That’s right: it’s time, once again, to visit the Haikuverse. Please strap yourself into your transport pod and make sure you’ve adjusted your brain waves to “poetry.”
(If you missed any of the previous three visits and you’re feeling adventurous, there are links to them in the sidebar. Right over there. On your right.)
Just a caveat — the nominated haiku must have been published in 2010 (somewhere where somebody besides you gets to decide what’s published, so your own blog doesn’t count). Go check out the rules. And think rocks!
Also at The Haiku Foundation, Scott Metz has once more challenged and stretched me with his essay “Do You Play an Edge?” He starts out by quoting a number of (amazing) haiku that push the boundaries of haiku both in form and subject matter, and rhetorically poses the question of whether we, individually as poets and collectively as the English-language haiku movement, push those boundaries enough. Which is something I struggle with constantly — both wanting to experiment, to push past the rules to something new and exciting and soul-stirring, and also wanting to do it “right” and win the approval of a community that has come to mean a lot to me. As Scott says,
“I suppose the opposite of playing one’s edge would be playing it safe. And what might that mean? It could mean writing for approval. It could mean writing in a style that maximizes one’s chances of being published, or, having mastered melancholy, avoiding other moods.”
If you go over there, don’t forget to read the comments — as usual they are as interesting to read as the essay itself.
Scott’s essay reminds me of this essay (a much longer one) by Peter Yovu that I have been meaning to write about for, oh, months: Do Something Different. I think I have finally realized that instead of waiting until the mythical day when I finish my utterly unreadable two-thousand-word essay about this essay, I should just tell you to go read it, because it’s amazing and inspiring. Peter starts out with, literally, a wake-up call:
“Buddhists describe a simple practice: when you find yourself falling into some habitual pattern, acknowledge it, and then step out by doing something different. The idea, of course, is that anything we do by habit we do half-awake at best, and the goal is to wake up.”
He then gently points out the tendency of so many contemporary haiku to sound so much alike, and gives several practical suggestions for experiments you can try to wake up yourself and your haiku — focusing on sound, for instance, which is so often utterly ignored by English-language haiku poets. I sometimes think I should start out every haiku-writing session by reading this essay, but I suppose that would end up being yet another rut to get stuck in. Still, every month or so when I reread it, I find something new in it, and then something new in myself.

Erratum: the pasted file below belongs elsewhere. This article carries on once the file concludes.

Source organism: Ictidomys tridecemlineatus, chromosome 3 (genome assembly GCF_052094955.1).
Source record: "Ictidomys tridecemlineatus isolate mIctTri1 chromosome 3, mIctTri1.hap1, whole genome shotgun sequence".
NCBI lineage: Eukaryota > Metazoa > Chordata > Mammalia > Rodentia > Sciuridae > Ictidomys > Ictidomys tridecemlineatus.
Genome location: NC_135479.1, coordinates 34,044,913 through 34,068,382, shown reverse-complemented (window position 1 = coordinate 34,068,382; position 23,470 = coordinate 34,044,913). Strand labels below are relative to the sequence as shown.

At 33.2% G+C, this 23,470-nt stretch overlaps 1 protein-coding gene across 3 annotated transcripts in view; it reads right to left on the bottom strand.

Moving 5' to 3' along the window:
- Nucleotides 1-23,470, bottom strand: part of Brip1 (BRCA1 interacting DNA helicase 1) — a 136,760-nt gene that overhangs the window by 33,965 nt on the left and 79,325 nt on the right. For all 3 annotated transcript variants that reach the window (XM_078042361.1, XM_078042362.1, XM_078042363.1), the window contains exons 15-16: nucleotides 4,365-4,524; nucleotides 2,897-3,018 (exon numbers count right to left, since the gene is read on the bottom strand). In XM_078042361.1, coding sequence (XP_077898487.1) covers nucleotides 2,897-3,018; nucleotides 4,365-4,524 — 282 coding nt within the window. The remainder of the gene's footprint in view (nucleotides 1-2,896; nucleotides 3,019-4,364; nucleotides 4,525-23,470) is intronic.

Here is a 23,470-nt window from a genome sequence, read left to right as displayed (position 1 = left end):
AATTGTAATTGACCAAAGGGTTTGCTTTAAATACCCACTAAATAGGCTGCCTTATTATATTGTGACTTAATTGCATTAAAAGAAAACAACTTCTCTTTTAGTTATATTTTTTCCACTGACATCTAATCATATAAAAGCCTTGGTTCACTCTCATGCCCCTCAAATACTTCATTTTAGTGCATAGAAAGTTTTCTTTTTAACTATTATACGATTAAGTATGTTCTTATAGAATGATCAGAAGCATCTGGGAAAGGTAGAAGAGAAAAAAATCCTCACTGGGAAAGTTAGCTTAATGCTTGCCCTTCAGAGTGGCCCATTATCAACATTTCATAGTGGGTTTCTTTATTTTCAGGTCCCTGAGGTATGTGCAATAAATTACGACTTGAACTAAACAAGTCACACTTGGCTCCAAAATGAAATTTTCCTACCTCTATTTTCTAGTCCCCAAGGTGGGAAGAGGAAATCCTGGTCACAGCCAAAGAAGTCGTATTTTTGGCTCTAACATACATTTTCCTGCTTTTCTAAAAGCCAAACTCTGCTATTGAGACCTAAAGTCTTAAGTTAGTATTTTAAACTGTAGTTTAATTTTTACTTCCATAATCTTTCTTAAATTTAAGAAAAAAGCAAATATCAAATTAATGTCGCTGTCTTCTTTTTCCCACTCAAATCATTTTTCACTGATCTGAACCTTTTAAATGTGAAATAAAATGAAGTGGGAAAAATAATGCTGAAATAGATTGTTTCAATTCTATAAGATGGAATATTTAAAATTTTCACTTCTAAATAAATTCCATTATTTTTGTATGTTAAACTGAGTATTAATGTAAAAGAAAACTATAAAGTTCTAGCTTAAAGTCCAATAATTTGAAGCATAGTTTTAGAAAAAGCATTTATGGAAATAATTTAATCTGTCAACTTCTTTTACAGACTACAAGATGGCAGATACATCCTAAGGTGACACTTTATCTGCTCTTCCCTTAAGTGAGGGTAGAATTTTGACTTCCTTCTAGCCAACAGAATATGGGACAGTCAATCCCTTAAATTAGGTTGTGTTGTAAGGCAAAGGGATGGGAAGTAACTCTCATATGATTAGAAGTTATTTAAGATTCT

Over at her blog jornales, Alegria Imperial has appealed to my well-known predilection for foreign-language haiku by reproducing a haiku she originally wrote in her native language of Iluko alongside her English translation of it:
by broken word
beggang ti agsapa
ti puted a sarita
Okay, first of all — this is a cool haiku. Second of all, the language geek in me is deeply excited by seeing a haiku in a language that I know absolutely nothing about but looks really beautiful. Third of all, this post reminds me of another passage on Alegria’s blog that I have always loved, a piece of highly poetic prose about the difficulty of translation not just from language to language but from culture to culture:
“[L]anguage is deeply entrenched in culture, the totality of one’s being layered over by influences of earth, air, water, living things, language whispered, sung, murmured, chanted, stated, shouted, screamed, written for one to read under fluorescent light, Coleman light-flood, moonlight, candle light — how we whine and laugh and cuddle up wordless or word-ful, with what flowers we offer our sighs, what trees we carve arrow-pierced hearts, from what looming shadows we scamper away, what wings we shoot down, what edges of cliffs we plunge off to get to our dreams.”